Part 1 of the exhibition concludes at Open station – the latest phase of the project that begins in February 2023 as Thanh Mai returns to Cambodia. An experimental space, Open station will be realized over the course of the exhibition, which continues until June 2023. Comprising references, notes and images to be collected during Thanh Mai’s fieldwork, as well as her sketches, suggestions and reflections on the next possible steps, Open station can be considered a library that provides contextual resources, and a hub to encourage dialogue between the artist, curator, art viewer, and the public in general.
Part 2, on display at EMASI Van Phuc
Part 2 of the exhibition introduces the practices and concerns of the larger collective to which Thanh Mai belongs – the contemporary artist community in Hue – with a focus on the Edge of the Citadel project. Initiated in 2021 by Thanh Mai and friends, with the participation of nearly 20 artists, the project follows the thread spun in No more, not yet on the uprooting and forced displacement of marginalized communities, specifically that of the thousands of households living on and by the walls of the citadel. Within the perimeters of the citadel, there are two further walled enclosures called the Imperial City (Hoàng thành) and the Purple Forbidden City (Tử Cấm thành). After 1945 and in the following decades, those fleeing the war began to move in and settle along the walls of the citadel and the Eo Bau area. Over time, spontaneous communities began to form; they built houses, planted crops, and took up odd jobs. In 2019, Hue kicked off a campaign – to be implemented between 2019–2025 – to clear out various areas within the Hue citadel and relocate its residents. In the name of preserving this World Heritage Site, around 15,000 people will be displaced by the end. Over the last few years, many families in the upper citadel have been forced to move to resettlement areas, leaving behind a sprawling ruin – a past being flattened, complete erasure lying in wait.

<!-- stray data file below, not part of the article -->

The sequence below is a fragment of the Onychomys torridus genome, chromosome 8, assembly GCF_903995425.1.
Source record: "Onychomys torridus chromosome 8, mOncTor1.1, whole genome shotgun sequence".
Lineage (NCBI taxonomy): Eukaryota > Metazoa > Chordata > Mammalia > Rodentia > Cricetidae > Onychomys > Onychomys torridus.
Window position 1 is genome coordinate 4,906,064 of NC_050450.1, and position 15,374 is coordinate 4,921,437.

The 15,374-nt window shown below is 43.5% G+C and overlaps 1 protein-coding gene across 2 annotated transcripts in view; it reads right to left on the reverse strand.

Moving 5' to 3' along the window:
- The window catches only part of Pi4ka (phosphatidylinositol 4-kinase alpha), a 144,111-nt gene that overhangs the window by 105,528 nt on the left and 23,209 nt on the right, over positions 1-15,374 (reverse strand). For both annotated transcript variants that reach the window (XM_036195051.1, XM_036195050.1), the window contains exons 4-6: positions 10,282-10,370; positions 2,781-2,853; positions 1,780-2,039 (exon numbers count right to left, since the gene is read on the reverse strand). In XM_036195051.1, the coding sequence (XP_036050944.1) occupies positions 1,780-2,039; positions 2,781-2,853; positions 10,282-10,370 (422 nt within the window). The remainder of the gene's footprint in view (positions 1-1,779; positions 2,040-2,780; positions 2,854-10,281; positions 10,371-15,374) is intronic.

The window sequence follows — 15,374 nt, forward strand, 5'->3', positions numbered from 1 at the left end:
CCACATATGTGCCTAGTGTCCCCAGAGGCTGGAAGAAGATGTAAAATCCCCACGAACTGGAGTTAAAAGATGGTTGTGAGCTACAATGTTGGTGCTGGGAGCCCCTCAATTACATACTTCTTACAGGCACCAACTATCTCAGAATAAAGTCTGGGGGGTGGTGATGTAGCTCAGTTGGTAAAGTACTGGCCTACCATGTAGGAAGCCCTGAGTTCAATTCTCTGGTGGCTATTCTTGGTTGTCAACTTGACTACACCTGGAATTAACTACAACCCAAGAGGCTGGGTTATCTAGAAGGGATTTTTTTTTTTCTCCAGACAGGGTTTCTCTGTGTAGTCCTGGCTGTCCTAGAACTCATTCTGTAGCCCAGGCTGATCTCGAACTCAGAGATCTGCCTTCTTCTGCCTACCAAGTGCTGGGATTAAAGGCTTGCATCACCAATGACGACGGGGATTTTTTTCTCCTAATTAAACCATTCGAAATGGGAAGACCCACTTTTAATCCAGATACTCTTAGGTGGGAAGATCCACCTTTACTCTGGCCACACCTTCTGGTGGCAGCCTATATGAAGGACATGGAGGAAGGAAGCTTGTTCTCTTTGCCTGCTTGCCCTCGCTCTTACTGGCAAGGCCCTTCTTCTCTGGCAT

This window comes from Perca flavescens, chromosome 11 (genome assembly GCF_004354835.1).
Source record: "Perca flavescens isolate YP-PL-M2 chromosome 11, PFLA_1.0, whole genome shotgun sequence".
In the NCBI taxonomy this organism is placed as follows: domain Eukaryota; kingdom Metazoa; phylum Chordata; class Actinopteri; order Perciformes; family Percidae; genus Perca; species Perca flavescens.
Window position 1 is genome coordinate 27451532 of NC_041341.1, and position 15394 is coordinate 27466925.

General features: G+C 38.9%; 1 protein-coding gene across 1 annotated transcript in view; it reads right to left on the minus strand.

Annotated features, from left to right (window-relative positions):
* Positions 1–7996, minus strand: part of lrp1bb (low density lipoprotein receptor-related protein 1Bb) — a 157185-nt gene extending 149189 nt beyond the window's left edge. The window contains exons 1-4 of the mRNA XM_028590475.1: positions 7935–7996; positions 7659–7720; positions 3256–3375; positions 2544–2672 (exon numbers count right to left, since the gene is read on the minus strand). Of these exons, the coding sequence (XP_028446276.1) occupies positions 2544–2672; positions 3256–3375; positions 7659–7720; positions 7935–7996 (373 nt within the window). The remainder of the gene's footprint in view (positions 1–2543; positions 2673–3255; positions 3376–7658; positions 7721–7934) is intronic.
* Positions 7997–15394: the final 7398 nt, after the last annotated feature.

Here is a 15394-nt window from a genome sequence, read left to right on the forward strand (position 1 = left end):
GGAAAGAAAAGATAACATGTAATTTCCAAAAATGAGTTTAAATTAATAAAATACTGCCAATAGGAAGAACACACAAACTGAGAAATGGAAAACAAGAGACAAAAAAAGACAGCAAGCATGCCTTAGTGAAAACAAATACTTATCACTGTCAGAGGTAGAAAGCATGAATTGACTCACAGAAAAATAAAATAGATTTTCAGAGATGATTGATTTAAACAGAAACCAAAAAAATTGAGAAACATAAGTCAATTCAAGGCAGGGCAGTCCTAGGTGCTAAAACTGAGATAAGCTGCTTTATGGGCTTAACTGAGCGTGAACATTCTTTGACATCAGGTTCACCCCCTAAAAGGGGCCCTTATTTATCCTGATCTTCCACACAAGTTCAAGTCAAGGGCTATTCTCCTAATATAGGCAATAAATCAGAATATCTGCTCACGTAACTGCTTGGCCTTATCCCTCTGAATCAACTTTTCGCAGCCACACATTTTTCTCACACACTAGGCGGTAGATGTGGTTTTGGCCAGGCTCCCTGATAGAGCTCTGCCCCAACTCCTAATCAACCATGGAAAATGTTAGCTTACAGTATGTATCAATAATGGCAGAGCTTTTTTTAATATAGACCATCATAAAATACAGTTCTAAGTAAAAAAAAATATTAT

Though the project revolves around a shared interest in history, heritage, culture, architecture, city planning, policy, and individual and collective memory, the participating artists all approach these issues in different ways. Hoang Ngoc Tu, Nguyen Hoa, Nguyen Van He, Xuan Ha, and Tran Tuan use readymades and found objects and materials to re-imagine – through sculpture, installation, and video – the spaces and experiences often associated with the notion of the family home. Meanwhile, the works of Ngo Dinh Bao Chau, The Appendix, Dao Tung, and Duong Thanh Quang are conceptual and performative gestures that spark new imaginations of time and place. Uyen Minh, Ho Anh Vu, and the students from the Hue University College of Arts (Tran Chau Nhi, Nguyen Van Ton, Nguyen Duc Niem, and Vien Phuong) use their brush and camera to record sceneries that are desolate at times, yet at others reveal the hidden charm of ‘the edge’. Elsewhere, Le Thi Minh Nguyet, Nguyen Thi Khanh Anh, and Nguyen Thi Thanh Mai lean on unassuming gestures – hanging out, talking, and note taking – to record the lives and dreams of the citadel residents. Regardless of the differences in form, material and visual approach, on the whole, the artworks prompt similar questions that are still left unanswered: as people and communities go through inevitable changes, what will happen to their memory and sense of place, time and self? In the face of loss and devastation, how does one find a way out and forward? And, where do artists situate themselves and their art along this journey?